I need to open by saying that this is not a guarantee of the actual demise of a product, rather my view on why it is obsolete. I have a feeling that the mobile workstation will be around for a while longer, but likely with a few small changes.
What is a Mobile Workstation?
In a nutshell, it's a "laptop" which is packed with the power of an entire data centre, all in the compact weight of a elephent. Serously, they are powerful machines, but weigh a lot (mine is over 3.2Kg). They look rugged, but aren't exactly practical for carrying around. They look like the user has a clue what they are doing. Why else would they be lugging round a behomoth like that?
Who uses them?
I have one with work. It is robust, and has roughly enough resource to run what I need to most days. It's always worrying to say "most days", especially when it already has 32GB RAM. Something I regularly use 98+% of. I requested something with this level of power as I knew I needed to support a produciton system whilst on the go, and need to run the database locally. Something which uses around 20GB RAM when it's running.
It doesn't run often. I'm working on a new project which has a lot of different components. In the production environment these run on different servers, so I run them all on different virtual machines. I've written about the reasons for using virtual machines in development previously. Those virtual machines take a lot of resource to run. There's more efficient ways of doing so, and many reasons to avoid using virtual machines in development. Regardless of how it's set up, it was needed for the power.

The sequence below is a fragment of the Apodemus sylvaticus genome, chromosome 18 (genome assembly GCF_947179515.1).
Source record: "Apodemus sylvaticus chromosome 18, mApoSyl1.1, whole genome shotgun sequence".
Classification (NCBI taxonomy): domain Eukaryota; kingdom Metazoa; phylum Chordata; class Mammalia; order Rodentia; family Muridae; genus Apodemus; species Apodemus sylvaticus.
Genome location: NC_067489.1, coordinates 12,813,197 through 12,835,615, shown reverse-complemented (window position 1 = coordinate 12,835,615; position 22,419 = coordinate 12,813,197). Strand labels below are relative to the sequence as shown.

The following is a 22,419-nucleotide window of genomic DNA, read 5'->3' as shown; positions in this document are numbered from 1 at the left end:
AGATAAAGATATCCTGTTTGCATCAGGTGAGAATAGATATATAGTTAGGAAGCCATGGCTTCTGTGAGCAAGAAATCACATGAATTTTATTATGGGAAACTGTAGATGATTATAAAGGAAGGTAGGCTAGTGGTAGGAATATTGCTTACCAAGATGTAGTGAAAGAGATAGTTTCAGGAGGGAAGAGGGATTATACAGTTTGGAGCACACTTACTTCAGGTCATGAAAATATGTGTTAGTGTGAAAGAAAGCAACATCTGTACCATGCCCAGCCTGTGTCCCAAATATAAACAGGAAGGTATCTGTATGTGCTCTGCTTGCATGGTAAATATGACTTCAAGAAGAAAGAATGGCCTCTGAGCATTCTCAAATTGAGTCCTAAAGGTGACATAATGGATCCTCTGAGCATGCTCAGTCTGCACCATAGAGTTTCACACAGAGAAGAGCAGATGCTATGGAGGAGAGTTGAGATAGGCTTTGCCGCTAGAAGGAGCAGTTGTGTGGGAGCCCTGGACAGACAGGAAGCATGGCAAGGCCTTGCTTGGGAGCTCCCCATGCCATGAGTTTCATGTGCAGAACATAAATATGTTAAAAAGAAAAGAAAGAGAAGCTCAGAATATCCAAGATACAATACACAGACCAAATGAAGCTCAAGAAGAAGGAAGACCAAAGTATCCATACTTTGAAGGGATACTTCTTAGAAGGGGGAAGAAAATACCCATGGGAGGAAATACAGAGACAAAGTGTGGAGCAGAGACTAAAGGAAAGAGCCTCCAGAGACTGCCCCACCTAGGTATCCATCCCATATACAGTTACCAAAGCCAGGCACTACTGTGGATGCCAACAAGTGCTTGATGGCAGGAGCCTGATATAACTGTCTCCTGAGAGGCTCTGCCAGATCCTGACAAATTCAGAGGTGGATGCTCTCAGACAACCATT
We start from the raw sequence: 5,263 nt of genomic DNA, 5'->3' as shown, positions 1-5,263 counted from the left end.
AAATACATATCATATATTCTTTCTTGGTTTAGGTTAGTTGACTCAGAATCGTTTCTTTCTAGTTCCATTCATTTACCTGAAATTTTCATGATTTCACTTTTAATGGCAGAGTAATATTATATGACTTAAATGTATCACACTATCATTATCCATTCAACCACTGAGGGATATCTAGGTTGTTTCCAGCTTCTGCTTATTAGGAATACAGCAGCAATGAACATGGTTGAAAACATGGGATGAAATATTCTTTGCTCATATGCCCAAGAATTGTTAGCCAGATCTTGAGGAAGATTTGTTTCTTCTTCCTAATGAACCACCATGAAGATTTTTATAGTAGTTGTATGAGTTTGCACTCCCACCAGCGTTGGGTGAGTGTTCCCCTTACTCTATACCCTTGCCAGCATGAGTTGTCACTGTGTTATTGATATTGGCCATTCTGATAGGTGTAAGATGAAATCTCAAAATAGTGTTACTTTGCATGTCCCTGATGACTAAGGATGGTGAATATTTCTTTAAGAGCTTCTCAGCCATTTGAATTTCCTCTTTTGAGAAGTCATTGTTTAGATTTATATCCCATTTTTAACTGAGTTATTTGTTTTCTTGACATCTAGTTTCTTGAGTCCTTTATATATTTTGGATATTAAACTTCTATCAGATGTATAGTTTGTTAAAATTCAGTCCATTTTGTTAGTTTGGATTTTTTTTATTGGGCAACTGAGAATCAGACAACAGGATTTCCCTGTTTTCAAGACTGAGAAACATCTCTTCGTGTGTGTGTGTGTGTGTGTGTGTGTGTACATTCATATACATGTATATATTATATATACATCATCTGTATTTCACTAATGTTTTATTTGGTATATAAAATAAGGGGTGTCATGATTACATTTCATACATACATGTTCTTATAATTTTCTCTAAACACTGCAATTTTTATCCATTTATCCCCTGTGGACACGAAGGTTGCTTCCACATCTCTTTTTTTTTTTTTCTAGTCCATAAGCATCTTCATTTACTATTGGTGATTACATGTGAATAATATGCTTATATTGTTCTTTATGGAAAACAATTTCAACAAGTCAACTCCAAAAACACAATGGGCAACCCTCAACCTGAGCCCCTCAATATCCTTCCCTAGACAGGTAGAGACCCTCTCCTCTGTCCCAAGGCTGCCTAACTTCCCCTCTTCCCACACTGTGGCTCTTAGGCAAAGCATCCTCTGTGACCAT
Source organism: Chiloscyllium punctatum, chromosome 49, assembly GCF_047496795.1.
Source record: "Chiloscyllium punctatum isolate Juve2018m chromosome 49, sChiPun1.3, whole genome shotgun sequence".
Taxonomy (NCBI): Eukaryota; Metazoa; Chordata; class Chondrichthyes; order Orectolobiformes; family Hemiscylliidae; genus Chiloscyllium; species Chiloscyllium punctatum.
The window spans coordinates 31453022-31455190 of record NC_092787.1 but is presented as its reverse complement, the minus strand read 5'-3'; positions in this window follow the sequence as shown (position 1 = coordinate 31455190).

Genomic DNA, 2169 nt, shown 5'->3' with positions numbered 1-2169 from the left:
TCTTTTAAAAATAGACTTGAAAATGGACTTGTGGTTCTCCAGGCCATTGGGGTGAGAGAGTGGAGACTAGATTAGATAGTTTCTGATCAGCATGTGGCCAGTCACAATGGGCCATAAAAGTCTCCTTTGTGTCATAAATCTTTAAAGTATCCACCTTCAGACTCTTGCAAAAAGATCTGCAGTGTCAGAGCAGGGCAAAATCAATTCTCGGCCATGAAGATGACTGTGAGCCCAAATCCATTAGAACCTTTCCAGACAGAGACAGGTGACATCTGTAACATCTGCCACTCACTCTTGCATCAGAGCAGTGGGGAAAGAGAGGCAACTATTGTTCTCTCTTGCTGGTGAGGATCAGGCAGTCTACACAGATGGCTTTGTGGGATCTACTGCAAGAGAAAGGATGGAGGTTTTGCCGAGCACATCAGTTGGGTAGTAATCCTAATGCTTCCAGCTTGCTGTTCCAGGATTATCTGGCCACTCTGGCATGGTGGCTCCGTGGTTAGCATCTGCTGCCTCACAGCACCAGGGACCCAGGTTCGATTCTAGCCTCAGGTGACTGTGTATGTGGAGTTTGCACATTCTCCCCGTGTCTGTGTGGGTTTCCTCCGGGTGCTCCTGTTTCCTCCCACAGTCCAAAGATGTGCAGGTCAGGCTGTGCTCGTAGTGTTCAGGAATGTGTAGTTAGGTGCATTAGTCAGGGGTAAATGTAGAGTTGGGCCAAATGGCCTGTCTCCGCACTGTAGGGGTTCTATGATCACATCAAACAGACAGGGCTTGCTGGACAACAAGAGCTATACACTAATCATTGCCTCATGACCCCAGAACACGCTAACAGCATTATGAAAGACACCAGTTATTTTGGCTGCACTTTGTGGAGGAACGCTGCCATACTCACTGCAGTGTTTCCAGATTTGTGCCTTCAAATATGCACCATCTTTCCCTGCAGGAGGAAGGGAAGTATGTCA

I use a workstations because I have never used a Mac. When I started my current role, I knew I needed something with a lot of power. A lot of jobs I was interviewing for were giving new developers Macbooks. They can come with some serious resource in a fairly pleasing case. All the power, some good looks, and not a lot of weight. Factor in Apple's reputation for build quality, and the cost of them doesn't seem too bad. When you compare the cost of a Macbook against a Dell, it's not actually a crazy proposition.
Why are Mobile Workstations dead?
Quite simply, there's no need for them. They ar expensive pieces of equipment because they pack PC power into a laptop shell. Some of them are closer to server power than PCs. The problem is, there's better options. A Macbook Pro can be specified with an intel i9 processor and 64GB RAM - it's expensive (from £3799), but possible. A Lenovo X1 can be had with an intel i7 which can boos to over 5GHz, and have 64GB RAM also. Both of these are far lighter than a traditional mobile workstations, and can do everything a mobile workstations would be needed for. All for the cost of some mobile workstations, and they will have better battery life.
The Future of Mobile Workstations
I can no longer see the need to buy new mobile workstations. Everything can be put together in a much neater package, and one which isn't intrinsically ugly and heavy. I wouldn't buy one myself anyway, and I certainly won't be looking to add any more to my IT inventory. Future developers will have something much nicer to work with.
That being said, there's a good chance that they will shift to allow memory sizes of 128GB or more RAM to be added to them. They will become mobile data centres for folks who need to be able to access a lot of the data production may have, but where they aren't going to have the connectivity to get that volume of data from the cloud. If a lot of memory is needed, and needed on the go, then this may be the only option. Stuff an i7 or i9 into one of these bodies, and load it with 128GB RAM. That can be the only direction these devices go.
Whether or not mobile workstations do die out as a concept is largely irrelevant. I simply can't see a reason to have them. The health and safety (yes, really!) aspect of their existence is serious. They are heavy, and shouldn't be carried over any relatively large distance. There's far better options which are far safer. If you are considering getting one, give serious consideration to something much more slimline. Your back will thank you, and you'll look like someone from the 21st Century, rather than from the 1980s.